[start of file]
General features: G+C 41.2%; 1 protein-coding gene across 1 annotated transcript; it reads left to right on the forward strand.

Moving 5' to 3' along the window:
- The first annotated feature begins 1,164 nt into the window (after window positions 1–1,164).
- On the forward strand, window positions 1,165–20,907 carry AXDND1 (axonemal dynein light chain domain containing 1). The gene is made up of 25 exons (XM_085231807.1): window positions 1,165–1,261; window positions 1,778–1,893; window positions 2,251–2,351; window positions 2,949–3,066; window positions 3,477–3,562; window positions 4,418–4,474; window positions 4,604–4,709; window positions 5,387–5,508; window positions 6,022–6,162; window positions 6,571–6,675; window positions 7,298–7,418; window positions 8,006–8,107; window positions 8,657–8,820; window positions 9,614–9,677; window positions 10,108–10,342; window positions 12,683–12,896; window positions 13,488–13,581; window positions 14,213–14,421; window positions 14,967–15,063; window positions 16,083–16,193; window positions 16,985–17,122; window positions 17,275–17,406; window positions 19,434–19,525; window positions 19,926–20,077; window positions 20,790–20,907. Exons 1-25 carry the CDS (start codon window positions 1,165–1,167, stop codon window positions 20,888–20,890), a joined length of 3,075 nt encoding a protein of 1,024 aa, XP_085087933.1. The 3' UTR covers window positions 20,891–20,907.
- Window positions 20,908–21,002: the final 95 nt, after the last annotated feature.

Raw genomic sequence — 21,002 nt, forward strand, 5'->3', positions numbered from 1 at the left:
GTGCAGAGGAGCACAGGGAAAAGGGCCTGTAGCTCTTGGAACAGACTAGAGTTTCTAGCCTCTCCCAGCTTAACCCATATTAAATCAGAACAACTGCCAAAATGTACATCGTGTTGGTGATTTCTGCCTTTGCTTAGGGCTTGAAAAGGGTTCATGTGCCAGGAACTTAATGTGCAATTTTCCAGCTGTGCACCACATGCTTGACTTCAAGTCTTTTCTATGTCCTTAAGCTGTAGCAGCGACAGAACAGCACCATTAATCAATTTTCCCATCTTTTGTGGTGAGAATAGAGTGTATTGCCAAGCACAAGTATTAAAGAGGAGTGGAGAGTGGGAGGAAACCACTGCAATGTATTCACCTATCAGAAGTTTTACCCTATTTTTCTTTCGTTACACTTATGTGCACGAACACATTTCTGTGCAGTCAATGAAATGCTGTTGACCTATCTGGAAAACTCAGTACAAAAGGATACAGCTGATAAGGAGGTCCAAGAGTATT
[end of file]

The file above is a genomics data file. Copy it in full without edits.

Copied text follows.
General features: G+C 41.2%; 1 protein-coding gene across 1 annotated transcript; it reads left to right on the forward strand.

Moving 5' to 3' along the window:
- The first annotated feature begins 1,164 nt into the window (after window positions 1–1,164).
- On the forward strand, window positions 1,165–20,907 carry AXDND1 (axonemal dynein light chain domain containing 1). The gene is made up of 25 exons (XM_085231807.1): window positions 1,165–1,261; window positions 1,778–1,893; window positions 2,251–2,351; window positions 2,949–3,066; window positions 3,477–3,562; window positions 4,418–4,474; window positions 4,604–4,709; window positions 5,387–5,508; window positions 6,022–6,162; window positions 6,571–6,675; window positions 7,298–7,418; window positions 8,006–8,107; window positions 8,657–8,820; window positions 9,614–9,677; window positions 10,108–10,342; window positions 12,683–12,896; window positions 13,488–13,581; window positions 14,213–14,421; window positions 14,967–15,063; window positions 16,083–16,193; window positions 16,985–17,122; window positions 17,275–17,406; window positions 19,434–19,525; window positions 19,926–20,077; window positions 20,790–20,907. Exons 1-25 carry the CDS (start codon window positions 1,165–1,167, stop codon window positions 20,888–20,890), a joined length of 3,075 nt encoding a protein of 1,024 aa, XP_085087933.1. The 3' UTR covers window positions 20,891–20,907.
- Window positions 20,908–21,002: the final 95 nt, after the last annotated feature.

Raw genomic sequence — 21,002 nt, forward strand, 5'->3', positions numbered from 1 at the left:
GTGCAGAGGAGCACAGGGAAAAGGGCCTGTAGCTCTTGGAACAGACTAGAGTTTCTAGCCTCTCCCAGCTTAACCCATATTAAATCAGAACAACTGCCAAAATGTACATCGTGTTGGTGATTTCTGCCTTTGCTTAGGGCTTGAAAAGGGTTCATGTGCCAGGAACTTAATGTGCAATTTTCCAGCTGTGCACCACATGCTTGACTTCAAGTCTTTTCTATGTCCTTAAGCTGTAGCAGCGACAGAACAGCACCATTAATCAATTTTCCCATCTTTTGTGGTGAGAATAGAGTGTATTGCCAAGCACAAGTATTAAAGAGGAGTGGAGAGTGGGAGGAAACCACTGCAATGTATTCACCTATCAGAAGTTTTACCCTATTTTTCTTTCGTTACACTTATGTGCACGAACACATTTCTGTGCAGTCAATGAAATGCTGTTGACCTATCTGGAAAACTCAGTACAAAAGGATACAGCTGATAAGGAGGTCCAAGAGTATT